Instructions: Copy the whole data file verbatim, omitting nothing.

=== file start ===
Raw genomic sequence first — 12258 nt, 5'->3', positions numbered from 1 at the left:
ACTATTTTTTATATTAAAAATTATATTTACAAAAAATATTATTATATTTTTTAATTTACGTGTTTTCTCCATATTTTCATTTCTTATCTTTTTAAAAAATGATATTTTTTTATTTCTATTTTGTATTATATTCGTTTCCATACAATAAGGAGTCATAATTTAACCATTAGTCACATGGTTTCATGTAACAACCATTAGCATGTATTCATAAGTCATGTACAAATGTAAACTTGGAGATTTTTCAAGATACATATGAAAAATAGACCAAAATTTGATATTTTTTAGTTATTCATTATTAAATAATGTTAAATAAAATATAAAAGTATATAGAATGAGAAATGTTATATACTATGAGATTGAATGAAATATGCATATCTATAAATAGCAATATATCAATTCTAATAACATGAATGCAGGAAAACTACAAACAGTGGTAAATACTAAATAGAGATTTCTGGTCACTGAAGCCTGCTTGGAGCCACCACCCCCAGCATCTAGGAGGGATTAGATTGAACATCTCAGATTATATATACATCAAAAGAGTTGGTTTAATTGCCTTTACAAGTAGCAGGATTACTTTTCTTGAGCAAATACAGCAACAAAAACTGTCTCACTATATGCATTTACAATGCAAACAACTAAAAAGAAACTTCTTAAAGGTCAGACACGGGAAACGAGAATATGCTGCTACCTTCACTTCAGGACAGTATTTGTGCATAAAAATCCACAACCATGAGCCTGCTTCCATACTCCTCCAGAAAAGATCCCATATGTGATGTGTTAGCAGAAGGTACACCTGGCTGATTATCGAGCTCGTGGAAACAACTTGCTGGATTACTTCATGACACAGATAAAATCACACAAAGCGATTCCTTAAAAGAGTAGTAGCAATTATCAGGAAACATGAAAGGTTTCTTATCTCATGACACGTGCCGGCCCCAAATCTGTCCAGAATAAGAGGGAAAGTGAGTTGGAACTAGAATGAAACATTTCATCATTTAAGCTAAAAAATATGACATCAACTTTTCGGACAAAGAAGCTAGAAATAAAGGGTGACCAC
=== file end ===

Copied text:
Raw genomic sequence first — 12258 nt, 5'->3', positions numbered from 1 at the left:
ACTATTTTTTATATTAAAAATTATATTTACAAAAAATATTATTATATTTTTTAATTTACGTGTTTTCTCCATATTTTCATTTCTTATCTTTTTAAAAAATGATATTTTTTTATTTCTATTTTGTATTATATTCGTTTCCATACAATAAGGAGTCATAATTTAACCATTAGTCACATGGTTTCATGTAACAACCATTAGCATGTATTCATAAGTCATGTACAAATGTAAACTTGGAGATTTTTCAAGATACATATGAAAAATAGACCAAAATTTGATATTTTTTAGTTATTCATTATTAAATAATGTTAAATAAAATATAAAAGTATATAGAATGAGAAATGTTATATACTATGAGATTGAATGAAATATGCATATCTATAAATAGCAATATATCAATTCTAATAACATGAATGCAGGAAAACTACAAACAGTGGTAAATACTAAATAGAGATTTCTGGTCACTGAAGCCTGCTTGGAGCCACCACCCCCAGCATCTAGGAGGGATTAGATTGAACATCTCAGATTATATATACATCAAAAGAGTTGGTTTAATTGCCTTTACAAGTAGCAGGATTACTTTTCTTGAGCAAATACAGCAACAAAAACTGTCTCACTATATGCATTTACAATGCAAACAACTAAAAAGAAACTTCTTAAAGGTCAGACACGGGAAACGAGAATATGCTGCTACCTTCACTTCAGGACAGTATTTGTGCATAAAAATCCACAACCATGAGCCTGCTTCCATACTCCTCCAGAAAAGATCCCATATGTGATGTGTTAGCAGAAGGTACACCTGGCTGATTATCGAGCTCGTGGAAACAACTTGCTGGATTACTTCATGACACAGATAAAATCACACAAAGCGATTCCTTAAAAGAGTAGTAGCAATTATCAGGAAACATGAAAGGTTTCTTATCTCATGACACGTGCCGGCCCCAAATCTGTCCAGAATAAGAGGGAAAGTGAGTTGGAACTAGAATGAAACATTTCATCATTTAAGCTAAAAAATATGACATCAACTTTTCGGACAAAGAAGCTAGAAATAAAGGGTGACCAC